UMMC registered dietitian Paul Robertson takes the weight and height measurements of patient Edna Taylor of Bentonia.
UMMC dietitians at the Medical Mall also care for cancer, cardiac and diabetes patients, said registered dietitian Dacia Breeden. "We try to help them understand how nutrition can play a role in their recovery," she said. "We've seen a big growth in our patient population. The more nourished they are, the better they can handle and complete what could be a very difficult treatment."
Patients whose diseases are managed at the Monday sickle cell clinic often don't feel well when they visit, making it important that as many of their needs are met as possible in one Medical Mall trip, said Dr. Tondre Buck, assistant professor of hematology and one of the clinic's physicians.
Jimmie Lacey of Brandon, 42, is a regular patient at the sickle cell clinic held Mondays at the Jackson Medical Mall. Lacey receives counseling and treatment there from staff including nurse practitioner Dana Delaski.
The clinic is growing, he said, with the staff generally seeing at least two new patients a week, many referred by doctors outside the metro. "You hope to help them manage all of their chronic issues to keep them from having to seek urgent care so often," Buck said of the blood disorder that often causes excruciating pain.
A few of the clinics are considered best-kept secrets because the general public may not know they exist, among them management of chronic pain; oral oncology for those suffering often rare cancers of the lips, teeth, gums and lining of the mouth, or who need basic dental exams before undergoing treatment for cancer; and the primary-care dental clinic staffed by School of Dentistry faculty and students. That clinic is a resource not just for those needing basic dental care, but also for patients with acute dental problems and those who may have medical or psychological health challenges.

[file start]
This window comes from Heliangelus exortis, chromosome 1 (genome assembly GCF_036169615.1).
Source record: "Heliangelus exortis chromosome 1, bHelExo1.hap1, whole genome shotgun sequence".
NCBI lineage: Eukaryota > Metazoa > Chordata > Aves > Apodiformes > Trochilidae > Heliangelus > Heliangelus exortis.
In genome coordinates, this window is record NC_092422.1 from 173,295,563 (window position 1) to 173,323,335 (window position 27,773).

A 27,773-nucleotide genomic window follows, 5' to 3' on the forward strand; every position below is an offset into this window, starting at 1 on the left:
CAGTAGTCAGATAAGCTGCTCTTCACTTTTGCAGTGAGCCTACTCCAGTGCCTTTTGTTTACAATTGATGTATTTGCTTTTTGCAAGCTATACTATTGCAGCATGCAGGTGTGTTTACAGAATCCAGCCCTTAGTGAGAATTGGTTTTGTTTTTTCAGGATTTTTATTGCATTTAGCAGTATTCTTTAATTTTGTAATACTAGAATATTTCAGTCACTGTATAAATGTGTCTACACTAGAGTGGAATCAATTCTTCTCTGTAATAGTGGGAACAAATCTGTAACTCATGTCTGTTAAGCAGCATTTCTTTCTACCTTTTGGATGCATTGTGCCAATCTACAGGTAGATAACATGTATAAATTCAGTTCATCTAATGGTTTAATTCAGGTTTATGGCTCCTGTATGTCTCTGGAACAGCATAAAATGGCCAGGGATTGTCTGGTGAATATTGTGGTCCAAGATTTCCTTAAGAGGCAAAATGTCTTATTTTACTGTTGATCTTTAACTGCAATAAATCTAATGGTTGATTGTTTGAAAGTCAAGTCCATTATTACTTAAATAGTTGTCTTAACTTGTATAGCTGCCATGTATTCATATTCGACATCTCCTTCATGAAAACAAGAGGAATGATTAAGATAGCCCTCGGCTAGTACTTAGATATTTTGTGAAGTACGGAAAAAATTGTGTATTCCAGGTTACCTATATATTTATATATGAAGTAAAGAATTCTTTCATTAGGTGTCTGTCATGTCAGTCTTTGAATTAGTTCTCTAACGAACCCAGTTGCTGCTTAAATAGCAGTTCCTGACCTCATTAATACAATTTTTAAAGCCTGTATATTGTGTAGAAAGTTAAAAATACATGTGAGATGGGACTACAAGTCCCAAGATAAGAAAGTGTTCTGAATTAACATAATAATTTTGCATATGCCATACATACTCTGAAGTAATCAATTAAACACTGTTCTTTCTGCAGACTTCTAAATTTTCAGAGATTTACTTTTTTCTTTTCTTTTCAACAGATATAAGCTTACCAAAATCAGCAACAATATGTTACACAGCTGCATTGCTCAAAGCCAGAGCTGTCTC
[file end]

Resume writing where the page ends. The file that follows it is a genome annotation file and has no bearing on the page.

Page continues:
Thousands of patients take advantage of specialized imaging and radiation treatment offered on site by the Cancer Institute. Those services, many of them available nowhere else in the state except the Cancer Institute, include total body irradiation. That's when a patient's body is totally irradiated to destroy or suppress his immune system before he receives a bone marrow transplant on the main UMMC campus. The patient receives post-operative care at the bone marrow transplant clinic within the Cancer Institute.
Entrance to the Cancer Institute at the Jackson Medical Mall
Part of the clinics' success is the ease of accessibility. The Medical Mall, in the city's Midtown, is minutes from I-55 and I-220, and it's consider an anchor of the city's developing health-care corridor. UMMC clinics take up 80 percent of the Medical Mall's 1 million square feet, Shirley said. The Mall is at tenant capacity, but the clinics themselves are not.
"We have 5,000 cars coming into the Jackson Medical Mall every day, but there's no problem finding parking," Shirley said. "That's the beauty of it. We have valet parking, and we have a scooter running around the parking lot that will pick you up and deliver you to the doors."
Once inside the Mall, "If they're not feeling well and going from the radiation oncology clinic to orthopedics, one of our internal golf carts will take them there," Shirley said.
The UMMC clinics have an agreement with the Jackson Medical Mall Foundation to provide rides for patients who have difficulty traveling, and Medicaid arranges transportation for patients who qualify. The city bus line also runs to the Medical Mall. And, the Cancer Institute refers out-of-town patients receiving a regimen of radiation treatments to free or low-cost housing.
Creature comforts and convenience are good extras, Shirley and Vijayakumar said, but patients come to the UMMC clinics because they want world-class care. "What I hear, day in and day out, is how well we have treated a patient in the course of their disease process," Shirley said.
"The visits themselves tell you that we have room for growth, and a base of patients who will need care throughout their life. There are current conversation to move additional clinics here," Griffith said. "This is where people come when they are really sick."
For Sumrall, her doctors and treatment in UMMC's radiation oncology clinic at the Jackson Medical Mall are a beacon of hope.
"For what I'm going through, it has been the most pleasant experience I could have asked for," Sumrall said. "To know you have a place where you can go where people welcome you and answer your questions and are truly concerned … It just means the world."